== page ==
What am I really worth?

An inspiring note from Denise Palmieri Logan. She serves as a mentor to men and women ready to find work that makes them happy AND supports their families (www.conjunctiodora.com). We wanted to share it with you as we thought this could be helpful when you think about how much you are worth for your future job.

It’s that time of year, firms are starting to do year-end planning and employees are starting to get antsy wondering “What will my bonus be this year?” Just like clockwork, the recruiters at Pinnacle Group start getting calls from candidates and clients alike, asking what market comp is looking like for 2012. It seems that everyone wants to be reassured of their value. Candidates want to make sure they’re not getting the short end of the stick and firms want to be sure they’re not overpaying for their talent. Because Pinnacle Group recognizes the value of being able to offer reasonable guidance on these issues for the financial services community, it has again prepared a Compensation Study suggesting guidelines for the 2011-2012 bonus/salary season.

Are you antsy yet, wondering where I’ve hidden the link so you can look right away and determine whether you’re being undercompensated? If so, you’re like most of the people we have talked to over the years. I am going to tell you where the link is, but only because it would be mean of me to tell you I have it and then not give it to you. But, first, I’m going to ask you to reflect on why this chart will be so influential on your state of mind.

One of the things that I’ve observed, first as an employee, then as a business owner and later as a mentor but always as a wife/daughter/sister/friend is that how we value ourselves is a constantly moving target. We typically base our determination of our worth or our value on external criteria, things totally out of our control, and those criteria that we look to can inflate or deflate us in an instant.

I’ve seen it play out in my own life, countless times. When I was a young lawyer, I was working at a firm I generally liked. I was succeeding at bringing in business, frequently shined as a top biller and was doing lots of networking and marketing that promised a bright future with clients I liked and whose lives I was impacting in a way that felt genuinely good to me. The firm I worked for had a policy of keeping associates of the same class at the same pay. I’m sure it had a reason, but we derisively referred to it as “lock-step” pay. First years made X, Second years mad X + a little and so on.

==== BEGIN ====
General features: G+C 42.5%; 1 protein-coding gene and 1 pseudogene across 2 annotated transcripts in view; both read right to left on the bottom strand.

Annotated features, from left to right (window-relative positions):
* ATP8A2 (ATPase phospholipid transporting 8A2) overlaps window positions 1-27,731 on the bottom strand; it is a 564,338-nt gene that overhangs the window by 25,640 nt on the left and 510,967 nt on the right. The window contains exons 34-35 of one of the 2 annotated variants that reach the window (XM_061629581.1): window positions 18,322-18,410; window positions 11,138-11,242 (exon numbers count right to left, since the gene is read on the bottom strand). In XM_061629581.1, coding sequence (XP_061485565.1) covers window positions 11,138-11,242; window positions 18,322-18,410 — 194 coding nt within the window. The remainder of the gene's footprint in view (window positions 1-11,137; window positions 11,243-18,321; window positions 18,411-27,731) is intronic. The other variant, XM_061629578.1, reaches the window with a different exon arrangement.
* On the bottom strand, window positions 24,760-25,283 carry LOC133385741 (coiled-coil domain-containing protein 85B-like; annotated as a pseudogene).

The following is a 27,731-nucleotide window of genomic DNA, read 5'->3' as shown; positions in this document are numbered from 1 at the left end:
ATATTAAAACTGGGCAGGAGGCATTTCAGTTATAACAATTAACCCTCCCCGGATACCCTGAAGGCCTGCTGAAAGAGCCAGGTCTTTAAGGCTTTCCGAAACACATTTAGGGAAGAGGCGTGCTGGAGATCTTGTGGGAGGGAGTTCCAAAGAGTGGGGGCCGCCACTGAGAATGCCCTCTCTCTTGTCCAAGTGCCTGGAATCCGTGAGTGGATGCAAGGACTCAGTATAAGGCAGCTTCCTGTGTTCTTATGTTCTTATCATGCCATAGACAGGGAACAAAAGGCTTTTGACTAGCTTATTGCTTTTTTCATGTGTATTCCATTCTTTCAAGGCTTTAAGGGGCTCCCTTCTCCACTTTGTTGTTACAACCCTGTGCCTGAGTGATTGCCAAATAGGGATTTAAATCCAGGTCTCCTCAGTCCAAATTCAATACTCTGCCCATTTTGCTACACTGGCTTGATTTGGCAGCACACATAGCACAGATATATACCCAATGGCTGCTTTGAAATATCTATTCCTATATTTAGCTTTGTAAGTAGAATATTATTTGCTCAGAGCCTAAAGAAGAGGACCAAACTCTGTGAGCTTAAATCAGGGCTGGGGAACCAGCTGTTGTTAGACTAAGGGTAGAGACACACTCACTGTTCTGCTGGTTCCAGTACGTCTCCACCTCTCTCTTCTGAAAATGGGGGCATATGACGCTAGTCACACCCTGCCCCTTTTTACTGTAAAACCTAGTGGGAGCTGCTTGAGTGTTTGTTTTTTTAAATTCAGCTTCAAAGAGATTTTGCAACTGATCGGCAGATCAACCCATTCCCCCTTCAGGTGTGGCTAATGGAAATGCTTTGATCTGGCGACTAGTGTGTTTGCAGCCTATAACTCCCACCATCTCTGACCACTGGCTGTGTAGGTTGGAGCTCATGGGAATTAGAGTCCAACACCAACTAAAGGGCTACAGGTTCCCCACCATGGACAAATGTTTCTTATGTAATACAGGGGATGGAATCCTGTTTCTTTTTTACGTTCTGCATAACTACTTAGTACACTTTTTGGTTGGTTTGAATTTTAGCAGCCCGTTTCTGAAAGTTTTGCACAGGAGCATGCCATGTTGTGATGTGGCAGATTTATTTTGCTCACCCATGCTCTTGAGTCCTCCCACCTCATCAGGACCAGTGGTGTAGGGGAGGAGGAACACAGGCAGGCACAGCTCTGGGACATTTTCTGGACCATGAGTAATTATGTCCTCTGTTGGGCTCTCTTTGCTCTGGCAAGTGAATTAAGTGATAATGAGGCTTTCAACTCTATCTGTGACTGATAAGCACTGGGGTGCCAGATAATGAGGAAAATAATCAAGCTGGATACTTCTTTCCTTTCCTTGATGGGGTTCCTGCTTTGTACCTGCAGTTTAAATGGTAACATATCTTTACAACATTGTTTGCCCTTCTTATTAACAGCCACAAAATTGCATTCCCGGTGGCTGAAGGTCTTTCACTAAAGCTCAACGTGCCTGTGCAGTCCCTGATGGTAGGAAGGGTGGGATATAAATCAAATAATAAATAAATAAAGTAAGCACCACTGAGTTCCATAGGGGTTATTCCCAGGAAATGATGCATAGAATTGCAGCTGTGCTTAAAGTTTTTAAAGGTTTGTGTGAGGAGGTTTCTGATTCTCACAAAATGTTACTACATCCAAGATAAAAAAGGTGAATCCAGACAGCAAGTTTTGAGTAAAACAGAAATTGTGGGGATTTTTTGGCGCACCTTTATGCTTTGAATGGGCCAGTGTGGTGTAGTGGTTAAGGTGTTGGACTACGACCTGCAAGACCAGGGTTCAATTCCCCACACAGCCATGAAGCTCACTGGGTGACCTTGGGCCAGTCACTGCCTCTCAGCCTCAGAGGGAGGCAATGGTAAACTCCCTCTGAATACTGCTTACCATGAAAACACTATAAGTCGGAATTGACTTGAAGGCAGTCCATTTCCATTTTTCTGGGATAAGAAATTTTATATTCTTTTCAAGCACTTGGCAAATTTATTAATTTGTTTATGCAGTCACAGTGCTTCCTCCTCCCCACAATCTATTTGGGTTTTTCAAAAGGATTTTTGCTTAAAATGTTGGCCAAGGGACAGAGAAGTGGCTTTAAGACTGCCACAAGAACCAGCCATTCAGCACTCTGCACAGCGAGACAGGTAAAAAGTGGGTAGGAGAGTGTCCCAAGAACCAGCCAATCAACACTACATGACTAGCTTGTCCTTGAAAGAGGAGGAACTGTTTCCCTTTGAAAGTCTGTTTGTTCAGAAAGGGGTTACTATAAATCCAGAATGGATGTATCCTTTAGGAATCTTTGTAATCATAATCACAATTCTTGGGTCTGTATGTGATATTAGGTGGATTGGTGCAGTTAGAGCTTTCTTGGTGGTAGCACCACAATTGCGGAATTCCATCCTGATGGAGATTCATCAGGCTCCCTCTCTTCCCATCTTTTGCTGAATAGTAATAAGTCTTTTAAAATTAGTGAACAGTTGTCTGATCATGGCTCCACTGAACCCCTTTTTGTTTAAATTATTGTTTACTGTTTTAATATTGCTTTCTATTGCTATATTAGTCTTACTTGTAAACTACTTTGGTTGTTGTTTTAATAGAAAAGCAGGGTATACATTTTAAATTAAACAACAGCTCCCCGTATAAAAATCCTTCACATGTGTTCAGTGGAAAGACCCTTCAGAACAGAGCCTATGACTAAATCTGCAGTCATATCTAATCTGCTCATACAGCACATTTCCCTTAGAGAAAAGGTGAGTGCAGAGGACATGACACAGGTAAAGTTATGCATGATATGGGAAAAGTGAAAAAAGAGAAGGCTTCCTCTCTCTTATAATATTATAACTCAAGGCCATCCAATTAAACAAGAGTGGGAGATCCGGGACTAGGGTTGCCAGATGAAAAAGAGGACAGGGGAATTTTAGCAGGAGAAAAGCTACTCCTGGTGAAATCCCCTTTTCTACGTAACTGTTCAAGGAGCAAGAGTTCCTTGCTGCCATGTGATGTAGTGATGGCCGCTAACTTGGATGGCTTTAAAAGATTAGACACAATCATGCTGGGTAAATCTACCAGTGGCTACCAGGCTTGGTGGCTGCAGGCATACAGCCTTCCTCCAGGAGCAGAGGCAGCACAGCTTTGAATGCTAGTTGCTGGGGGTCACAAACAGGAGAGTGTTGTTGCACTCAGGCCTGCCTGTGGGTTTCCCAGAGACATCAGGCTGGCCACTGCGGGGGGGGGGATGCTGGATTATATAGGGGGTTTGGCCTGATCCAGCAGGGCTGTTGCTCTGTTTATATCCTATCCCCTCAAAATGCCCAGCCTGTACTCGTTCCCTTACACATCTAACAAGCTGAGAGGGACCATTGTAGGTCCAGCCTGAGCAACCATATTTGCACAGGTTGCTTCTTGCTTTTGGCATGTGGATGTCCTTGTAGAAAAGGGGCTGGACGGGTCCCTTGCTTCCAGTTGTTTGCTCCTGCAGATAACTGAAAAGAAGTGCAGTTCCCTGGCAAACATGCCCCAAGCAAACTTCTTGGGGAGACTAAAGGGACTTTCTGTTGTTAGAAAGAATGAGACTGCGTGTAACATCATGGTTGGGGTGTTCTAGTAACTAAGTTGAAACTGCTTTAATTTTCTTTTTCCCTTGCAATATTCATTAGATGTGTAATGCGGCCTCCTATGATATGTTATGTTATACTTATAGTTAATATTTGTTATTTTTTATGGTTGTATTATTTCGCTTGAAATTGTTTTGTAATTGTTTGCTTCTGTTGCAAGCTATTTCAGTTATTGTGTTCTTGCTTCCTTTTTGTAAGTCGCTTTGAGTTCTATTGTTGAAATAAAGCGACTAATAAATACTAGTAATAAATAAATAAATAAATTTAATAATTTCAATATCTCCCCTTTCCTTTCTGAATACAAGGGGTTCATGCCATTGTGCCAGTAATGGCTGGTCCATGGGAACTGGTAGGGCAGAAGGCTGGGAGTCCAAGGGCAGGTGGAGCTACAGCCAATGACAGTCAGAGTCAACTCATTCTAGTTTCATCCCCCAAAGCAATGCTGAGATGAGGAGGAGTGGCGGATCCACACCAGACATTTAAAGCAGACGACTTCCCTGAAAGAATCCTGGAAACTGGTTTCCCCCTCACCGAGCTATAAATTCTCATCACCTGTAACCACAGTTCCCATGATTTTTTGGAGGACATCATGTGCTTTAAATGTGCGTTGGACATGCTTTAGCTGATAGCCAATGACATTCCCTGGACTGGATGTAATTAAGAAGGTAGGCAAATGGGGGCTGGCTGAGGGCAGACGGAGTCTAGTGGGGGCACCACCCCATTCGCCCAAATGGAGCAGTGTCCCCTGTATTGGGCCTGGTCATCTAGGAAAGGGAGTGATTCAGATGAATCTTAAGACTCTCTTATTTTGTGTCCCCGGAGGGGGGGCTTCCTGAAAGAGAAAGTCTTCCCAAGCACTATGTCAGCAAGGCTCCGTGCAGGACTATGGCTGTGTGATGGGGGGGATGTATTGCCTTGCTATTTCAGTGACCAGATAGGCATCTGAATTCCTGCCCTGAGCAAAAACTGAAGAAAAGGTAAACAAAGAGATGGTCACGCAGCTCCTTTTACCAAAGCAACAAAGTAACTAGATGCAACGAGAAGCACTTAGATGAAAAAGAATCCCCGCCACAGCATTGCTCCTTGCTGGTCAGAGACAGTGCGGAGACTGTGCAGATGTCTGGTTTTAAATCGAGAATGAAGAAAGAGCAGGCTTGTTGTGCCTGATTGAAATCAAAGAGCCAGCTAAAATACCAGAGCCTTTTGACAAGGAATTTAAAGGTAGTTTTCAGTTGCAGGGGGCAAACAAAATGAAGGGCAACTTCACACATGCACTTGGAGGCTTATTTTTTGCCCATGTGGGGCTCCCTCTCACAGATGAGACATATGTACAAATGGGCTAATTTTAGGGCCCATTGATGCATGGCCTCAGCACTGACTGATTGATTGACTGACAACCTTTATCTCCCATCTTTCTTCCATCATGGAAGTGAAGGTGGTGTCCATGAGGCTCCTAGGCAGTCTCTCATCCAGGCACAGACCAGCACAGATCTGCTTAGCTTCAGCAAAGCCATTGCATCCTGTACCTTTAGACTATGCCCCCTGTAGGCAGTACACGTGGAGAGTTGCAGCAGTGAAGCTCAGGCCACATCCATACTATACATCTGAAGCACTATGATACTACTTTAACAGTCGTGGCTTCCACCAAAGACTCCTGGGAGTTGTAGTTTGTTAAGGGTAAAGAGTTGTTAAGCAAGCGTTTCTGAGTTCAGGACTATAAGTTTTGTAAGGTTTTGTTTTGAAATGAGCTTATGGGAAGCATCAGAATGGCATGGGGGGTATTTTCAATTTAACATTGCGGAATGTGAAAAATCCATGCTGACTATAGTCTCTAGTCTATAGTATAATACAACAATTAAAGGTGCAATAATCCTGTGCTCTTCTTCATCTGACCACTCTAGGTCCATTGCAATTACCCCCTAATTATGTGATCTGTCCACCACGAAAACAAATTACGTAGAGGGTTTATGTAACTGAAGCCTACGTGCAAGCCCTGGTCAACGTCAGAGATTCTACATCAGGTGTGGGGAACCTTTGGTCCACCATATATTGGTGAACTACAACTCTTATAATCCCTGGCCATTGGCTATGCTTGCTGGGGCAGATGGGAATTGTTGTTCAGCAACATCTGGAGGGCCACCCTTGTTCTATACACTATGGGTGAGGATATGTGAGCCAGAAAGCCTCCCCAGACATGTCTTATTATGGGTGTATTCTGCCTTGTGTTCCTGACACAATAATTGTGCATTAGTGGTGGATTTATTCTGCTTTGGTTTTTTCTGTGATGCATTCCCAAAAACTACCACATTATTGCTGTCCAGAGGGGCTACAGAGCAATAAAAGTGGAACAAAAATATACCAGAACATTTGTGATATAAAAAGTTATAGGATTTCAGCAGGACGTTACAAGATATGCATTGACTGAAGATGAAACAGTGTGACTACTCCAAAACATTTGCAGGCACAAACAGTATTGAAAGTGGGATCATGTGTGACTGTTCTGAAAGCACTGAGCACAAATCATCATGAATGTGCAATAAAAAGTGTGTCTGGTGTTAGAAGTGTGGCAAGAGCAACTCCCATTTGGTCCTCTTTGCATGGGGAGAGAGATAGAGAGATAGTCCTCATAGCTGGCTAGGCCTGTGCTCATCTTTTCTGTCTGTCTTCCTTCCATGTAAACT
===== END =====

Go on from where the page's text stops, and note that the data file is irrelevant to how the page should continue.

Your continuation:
Because I just knew that I was “special”, I pleaded my case to my assigned mentor (ps. can I say that mentorship is not something you can “assign” but which comes through organically grown respect and a genuine desire to help someone – but that’s another column!). I showed my mentor my spreadsheet of hours billed &#40mine vs others), the clients I had generated and tooted my own horn about why I was entitled to a little boost of $5,000 more than the other associates in my class. I told him sincerely that would make me happier and ensure that I continued to be a productive member of the firm. He patiently heard my presentation with genuine interest and then told me that he was not going to support my petition for more money. I was floored … and hugely disappointed. How dare they not offer me this pittance I was asking for, after all I was doing for them! Early the following year, I looked for a job at another firm where “I would be appreciated and my real value recognized.”

I did find that job, and I took my growing stable of clients with me, and the new firm did pay more money than where I had been. I felt appreciated and valuable again. For a while. But something funny was happening inside me, I started to become unhappy again when I realized that associates at other firms were making more than me. Even more inflaming to me was when I learned that partners at my own firm, who neither billed as many hours as me nor generated as much new business as me, were making substantially more money than me! Will you be shocked to learn that I, yet again, became unhappy with my work and my choice of firm and felt undervalued and unappreciated?